Pandemonium ensued, with many migrants storming through downtown Tijuana, looking for another way over the border. Thousands more people who were marching in support of the caravan added to the confusion in the crowds.

Mexican authorities were overwhelmed. U.S. Navy and CBP helicopters flew overhead.

One migrant reported tear gas being thrown by U.S. authorities; wisps of smoke were visible.

Marchers also demonstrated in support of the migrants on the U.S. side of the border, where all southbound lanes into Mexico were closed to vehicles and pedestrians, NBC San Diego reported.

Also waiting to cross the border were lawful travelers attempting to return home from the holiday weekend.

Many in the migrant caravan were parents and children.

The United States said earlier this month it would close northbound border crossings near Tijuana in advance of the caravan’s arrival and President Donald Trump has repeatedly vowed to close the borders.

Nearly 6,000 U.S. troops have been deployed to the Mexico border.

Mexico’s incoming government denied an official deal had been reached with the United States to hold asylum-seekers while their claims are processed in U.S. immigration courts.

Mexico’s incoming interior secretary, Olga Sánchez Cordero, said the new administration had no plans to make Mexico a “third secure country” and would instead focus on helping migrant groups access food, health, shelter and protection of their human rights, according to a statement.

“Mexico’s next federal administration does not consider within its plans that Mexico assume the condition of ‘third secure country’ for the attention of Central American migrants or citizens of other countries in Mexican territory or those who will have that intention in the future,” said Sánchez Cordero.

The statement followed a report earlier Saturday that Mexican officials and senior members of President-elect Andrés Manuel López Obrador’s transition team said the two countries had backed the deal.

Trump tweeted about the policy on Saturday, while also threatening to close the U.S.-Mexico border.

“Migrants at the Southern Border will not be allowed into the United States until their claims are individually approved in court. We only will allow those who come into our Country legally. Other than that our very strong policy is Catch and Detain. No ‘Releasing’ into the U.S.,” he wrote. “All will stay in Mexico. If for any reason it becomes necessary, we will CLOSE our Southern Border. There is no way that the United States will, after decades of abuse, put up with this costly and dangerous situation anymore!”

Saturday’s border threat came after Trump made a similar declaration on Thursday where he brought up the possibility of closing off entry into the United States.

“If we find that it gets to a level where we’re going to lose control or people are going to start getting hurt, we will close entry into the country for a period of time until we can get it under control,” Trump said after a teleconference call with members of the U.S. armed forces on Thanksgiving. “You take a look at Tijuana, Mexico and you see what’s happening there? It’s a bad situation.”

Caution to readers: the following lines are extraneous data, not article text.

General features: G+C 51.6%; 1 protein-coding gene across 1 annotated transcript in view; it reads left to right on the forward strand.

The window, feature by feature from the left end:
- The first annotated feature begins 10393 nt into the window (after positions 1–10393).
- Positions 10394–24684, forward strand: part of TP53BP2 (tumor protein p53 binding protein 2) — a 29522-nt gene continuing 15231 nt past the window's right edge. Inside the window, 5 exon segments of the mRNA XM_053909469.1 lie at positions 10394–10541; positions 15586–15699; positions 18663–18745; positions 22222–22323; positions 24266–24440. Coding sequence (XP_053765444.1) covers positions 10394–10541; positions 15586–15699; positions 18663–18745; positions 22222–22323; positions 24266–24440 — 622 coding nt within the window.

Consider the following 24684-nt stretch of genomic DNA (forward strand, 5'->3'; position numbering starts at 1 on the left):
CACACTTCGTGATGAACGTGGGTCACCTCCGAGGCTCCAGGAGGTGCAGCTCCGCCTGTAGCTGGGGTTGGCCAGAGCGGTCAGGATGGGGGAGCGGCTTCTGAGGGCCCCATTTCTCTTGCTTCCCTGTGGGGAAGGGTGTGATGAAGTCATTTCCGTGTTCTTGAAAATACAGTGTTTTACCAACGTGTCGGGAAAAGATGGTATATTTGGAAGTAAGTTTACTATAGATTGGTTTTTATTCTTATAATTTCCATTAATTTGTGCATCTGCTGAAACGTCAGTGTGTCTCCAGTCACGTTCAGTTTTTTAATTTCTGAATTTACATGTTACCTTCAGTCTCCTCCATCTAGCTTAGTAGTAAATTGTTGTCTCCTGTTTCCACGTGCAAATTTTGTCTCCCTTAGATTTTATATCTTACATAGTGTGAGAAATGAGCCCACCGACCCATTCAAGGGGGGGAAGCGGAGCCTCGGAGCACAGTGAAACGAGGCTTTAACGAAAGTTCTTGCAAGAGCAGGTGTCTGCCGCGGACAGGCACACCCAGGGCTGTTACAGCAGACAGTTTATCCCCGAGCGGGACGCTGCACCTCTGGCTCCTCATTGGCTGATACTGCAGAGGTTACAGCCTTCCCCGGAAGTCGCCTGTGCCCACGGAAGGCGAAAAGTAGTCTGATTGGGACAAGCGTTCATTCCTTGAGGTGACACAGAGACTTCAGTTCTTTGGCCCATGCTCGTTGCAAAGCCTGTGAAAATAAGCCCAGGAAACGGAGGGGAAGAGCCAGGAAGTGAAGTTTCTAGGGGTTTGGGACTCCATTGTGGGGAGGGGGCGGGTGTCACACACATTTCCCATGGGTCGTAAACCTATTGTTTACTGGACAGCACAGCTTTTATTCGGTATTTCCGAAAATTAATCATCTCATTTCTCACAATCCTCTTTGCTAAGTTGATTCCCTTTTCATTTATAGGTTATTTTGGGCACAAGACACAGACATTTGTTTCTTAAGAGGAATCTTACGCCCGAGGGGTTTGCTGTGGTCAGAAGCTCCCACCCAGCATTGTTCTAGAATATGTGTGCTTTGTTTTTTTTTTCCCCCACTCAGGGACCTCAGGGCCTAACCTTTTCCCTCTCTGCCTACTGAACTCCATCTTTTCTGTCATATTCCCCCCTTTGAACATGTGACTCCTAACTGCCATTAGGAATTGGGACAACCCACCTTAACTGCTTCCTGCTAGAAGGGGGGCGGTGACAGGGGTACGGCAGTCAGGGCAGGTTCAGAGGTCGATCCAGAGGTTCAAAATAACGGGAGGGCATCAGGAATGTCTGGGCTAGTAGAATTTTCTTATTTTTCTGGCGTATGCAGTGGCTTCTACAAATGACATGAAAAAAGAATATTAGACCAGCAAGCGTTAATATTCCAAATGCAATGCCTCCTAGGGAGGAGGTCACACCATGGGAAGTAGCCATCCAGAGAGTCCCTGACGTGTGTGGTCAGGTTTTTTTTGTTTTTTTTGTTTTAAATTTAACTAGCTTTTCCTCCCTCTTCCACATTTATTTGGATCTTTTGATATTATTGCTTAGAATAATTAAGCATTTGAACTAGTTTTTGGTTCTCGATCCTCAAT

Trump again discussed the issue of so-called migrant caravans crossing the border, as the president, first lady Melania Trump and his son Barron before traveling from Mar-A-Lago back to the White House on Sunday afternoon, calling for Mexico to do more to stop the groups before they near the U.S. border.

“Would be very SMART if Mexico would stop the Caravans long before they get to our Southern Border, or if originating countries would not let them form (it is a way they get certain people out of their country and dump in U.S. No longer). Dems created this problem. No crossings!” Trump wrote on Twitter.

On Monday, Trump will depart for Mississippi where he will hold rallies in Gulfport and Tupelo for U.S. Sen. Cindy Hyde-Smith as she faces off in a special election runoff against Democrat Mike Espy.

“She is an outstanding person who is strong on the Border, Crime, Military, our great Vets, Healthcare & the 2nd A. Needed in D.C.,” Trump wrote.

Trump also took aim at protests in France that began as a rally against rising diesel prices, but later took on an expression of wider displeasure with French President Emmanuel Macron’s government.

“The large and violent French protests don’t take into account how badly the United States has been treated on Trade by the European Union or on fair and reasonable payments for our GREAT military protection. Both of these topics must be remedied soon,” Trump wrote on Twitter.

Image : A migrant family, part of a caravan of thousands traveling from Central America to the U.S., run from tear gas in front of the border wall between the U.S. and Mexico at Tijuana on Sunday

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Kim Boateng

Kim Boateng